Reporting from Washington — President Obama signed legislation extending unemployment benefits Thursday for 2.5 million jobless Americans, a hard-fought achievement his party will use to portray Republicans as callous to the needs of ordinary workers in a fall election campaign tied to the country's economic fate.
But Democrats continued to struggle over the next steps to improve the economy, confronting a 9.5% national jobless rate and voters who are demanding jobs and paychecks, not just unemployment checks.
After this week's victory on unemployment, Democrats still must decide whether to allow George W. Bush-era tax breaks for wealthy Americans to expire at the end of 2010 — a step Republicans say would represent the largest tax hike in recent history.
Obama signed the unemployment bill into law just hours after congressional passage and then urged lawmakers to move swiftly to their next orders of business.
"Now it's time for Congress to act on more proposals that support our economic recovery, including passing critical aid to our states and support to small businesses," Obama said, saying passage of tax and lending measures "should not be held hostage to partisan tactics."
The House voted 272 to 152 earlier in the day to extend unemployment insurance through November for those who have not exhausted up to 99 weeks of aid. The payments are retroactive to late May.
The California Employment Development Department immediately announced that it would begin processing retroactive benefits for more than 400,000 unemployed people. State workers will be on duty throughout the weekend to issue checks to eligible claimants.
"We understand how critical these benefits are to workers and their families who have suffered long bouts of unemployment in this recession," said Pam Harris, EDD's chief deputy director.
Republicans had stalled the $33.9-billion package for weeks, arguing that aid should be paid by making cuts elsewhere. Democrats have maintained that jobless benefits represent emergency spending that is not traditionally offset with cuts.
While Republicans sought to burnish their credentials as fiscal hawks, Democrats warned that GOP control of the House would spell a return to tax breaks and other policies of the Bush administration that contributed to the growth of the federal deficit.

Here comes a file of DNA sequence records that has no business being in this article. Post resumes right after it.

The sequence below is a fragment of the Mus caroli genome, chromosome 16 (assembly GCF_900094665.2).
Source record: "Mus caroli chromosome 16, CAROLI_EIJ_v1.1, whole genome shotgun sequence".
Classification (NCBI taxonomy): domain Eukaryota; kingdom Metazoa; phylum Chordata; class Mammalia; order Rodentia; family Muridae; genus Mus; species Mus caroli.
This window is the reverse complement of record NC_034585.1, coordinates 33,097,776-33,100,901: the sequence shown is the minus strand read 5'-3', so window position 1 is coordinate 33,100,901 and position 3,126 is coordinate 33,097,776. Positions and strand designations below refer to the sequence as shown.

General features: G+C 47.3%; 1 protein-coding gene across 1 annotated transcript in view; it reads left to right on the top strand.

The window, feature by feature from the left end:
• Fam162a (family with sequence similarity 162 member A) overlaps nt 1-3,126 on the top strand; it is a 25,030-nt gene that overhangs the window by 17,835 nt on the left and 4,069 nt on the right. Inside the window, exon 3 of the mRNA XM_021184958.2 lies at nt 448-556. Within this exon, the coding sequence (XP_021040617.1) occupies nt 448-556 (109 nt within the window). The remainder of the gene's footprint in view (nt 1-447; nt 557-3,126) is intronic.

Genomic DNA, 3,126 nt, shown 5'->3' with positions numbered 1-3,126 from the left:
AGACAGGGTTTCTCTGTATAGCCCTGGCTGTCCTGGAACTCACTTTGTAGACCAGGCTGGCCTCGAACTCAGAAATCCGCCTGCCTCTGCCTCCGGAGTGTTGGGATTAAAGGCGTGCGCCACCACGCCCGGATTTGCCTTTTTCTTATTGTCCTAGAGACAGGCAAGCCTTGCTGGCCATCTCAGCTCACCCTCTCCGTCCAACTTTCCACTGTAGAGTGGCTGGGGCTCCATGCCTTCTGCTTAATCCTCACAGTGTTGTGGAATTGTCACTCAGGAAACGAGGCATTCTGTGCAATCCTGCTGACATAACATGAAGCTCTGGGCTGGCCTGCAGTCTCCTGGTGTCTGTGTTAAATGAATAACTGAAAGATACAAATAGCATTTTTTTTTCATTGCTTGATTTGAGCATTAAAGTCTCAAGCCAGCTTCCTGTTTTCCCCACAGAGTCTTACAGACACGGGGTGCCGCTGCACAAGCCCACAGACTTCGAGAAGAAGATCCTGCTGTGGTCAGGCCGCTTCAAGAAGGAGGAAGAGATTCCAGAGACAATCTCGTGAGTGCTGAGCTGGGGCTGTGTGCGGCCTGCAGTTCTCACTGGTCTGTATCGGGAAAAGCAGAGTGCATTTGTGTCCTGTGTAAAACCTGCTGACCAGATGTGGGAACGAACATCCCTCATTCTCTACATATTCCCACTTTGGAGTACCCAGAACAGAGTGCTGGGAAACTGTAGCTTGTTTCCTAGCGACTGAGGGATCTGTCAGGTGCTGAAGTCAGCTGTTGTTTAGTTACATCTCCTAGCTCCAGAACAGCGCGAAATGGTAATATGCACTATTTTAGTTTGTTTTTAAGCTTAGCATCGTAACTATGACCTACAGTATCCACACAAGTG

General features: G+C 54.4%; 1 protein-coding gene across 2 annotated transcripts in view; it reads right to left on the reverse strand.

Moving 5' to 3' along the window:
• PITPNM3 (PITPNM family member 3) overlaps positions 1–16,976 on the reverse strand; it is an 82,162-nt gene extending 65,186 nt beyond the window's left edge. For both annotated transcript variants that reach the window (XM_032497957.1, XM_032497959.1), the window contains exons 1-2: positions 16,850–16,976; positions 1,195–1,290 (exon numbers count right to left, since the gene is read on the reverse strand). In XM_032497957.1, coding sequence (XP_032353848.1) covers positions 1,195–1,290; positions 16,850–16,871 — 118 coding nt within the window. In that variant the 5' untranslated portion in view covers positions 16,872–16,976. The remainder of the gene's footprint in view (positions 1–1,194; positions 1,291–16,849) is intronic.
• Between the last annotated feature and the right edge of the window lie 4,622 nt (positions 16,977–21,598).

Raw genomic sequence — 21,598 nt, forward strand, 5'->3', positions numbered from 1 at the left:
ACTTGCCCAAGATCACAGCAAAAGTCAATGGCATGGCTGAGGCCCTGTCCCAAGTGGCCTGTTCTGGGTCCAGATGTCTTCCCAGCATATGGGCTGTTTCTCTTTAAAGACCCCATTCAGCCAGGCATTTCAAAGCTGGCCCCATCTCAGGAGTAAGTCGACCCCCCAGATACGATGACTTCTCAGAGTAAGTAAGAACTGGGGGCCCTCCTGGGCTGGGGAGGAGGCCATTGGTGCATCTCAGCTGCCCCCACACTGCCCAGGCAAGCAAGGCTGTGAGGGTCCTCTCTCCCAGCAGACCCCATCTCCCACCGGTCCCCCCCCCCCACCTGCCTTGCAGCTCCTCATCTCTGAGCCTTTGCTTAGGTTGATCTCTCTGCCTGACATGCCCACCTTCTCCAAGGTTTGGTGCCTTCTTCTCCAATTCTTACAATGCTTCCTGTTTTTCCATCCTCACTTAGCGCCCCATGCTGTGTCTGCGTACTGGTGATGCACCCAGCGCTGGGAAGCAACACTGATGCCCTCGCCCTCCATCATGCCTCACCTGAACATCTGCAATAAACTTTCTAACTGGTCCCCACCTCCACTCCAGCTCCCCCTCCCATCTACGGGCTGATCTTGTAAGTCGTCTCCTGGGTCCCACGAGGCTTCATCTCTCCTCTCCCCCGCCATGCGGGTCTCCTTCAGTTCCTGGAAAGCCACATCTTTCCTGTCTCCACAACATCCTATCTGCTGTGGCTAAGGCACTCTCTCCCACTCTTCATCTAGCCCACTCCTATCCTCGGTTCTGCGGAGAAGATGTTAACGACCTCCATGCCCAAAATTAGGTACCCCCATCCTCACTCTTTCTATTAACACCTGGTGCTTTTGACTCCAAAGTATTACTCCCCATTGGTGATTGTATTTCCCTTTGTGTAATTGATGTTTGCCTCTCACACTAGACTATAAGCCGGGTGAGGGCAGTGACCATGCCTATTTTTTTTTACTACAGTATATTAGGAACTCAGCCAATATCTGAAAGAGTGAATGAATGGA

House Speaker Nancy Pelosi (D- San Francisco) recalled that Republicans not only stalled jobless aid, but also blocked the healthcare overhaul and Wall Street restructuring while promoting an extension of the Bush tax cuts "for the wealthiest people in America."
Many economists have concluded that unemployment benefits not only provide laid-off Americans with vital cash to pay bills, but also offer an important, if modest, boost to a still fragile economy.
Hiring remains slow as companies are reluctant to invest. And despite months of economic growth, the nation has not begun to generate enough jobs on a monthly basis to lower the unemployment rate.
Federal Reserve Chairman Ben S. Bernanke testified before Congress this week that the unemployment rate is expected to remain higher than normal for the next several years.
Against this backdrop, Democrats on Thursday pressed an agenda of manufacturing and small-business incentives that experts say would provide only modest relief.
"They want to appear like they're doing something, but what they are doing — while not harmful and maybe beneficial [is] not likely to have a significant effect on the economy and job creation over the next three, six or 12 months," said Sherle Schwenninger, director of the economic growth program at the New America Foundation, a think tank.
Times staff writer Marc Lifsher in Sacramento contributed to this report.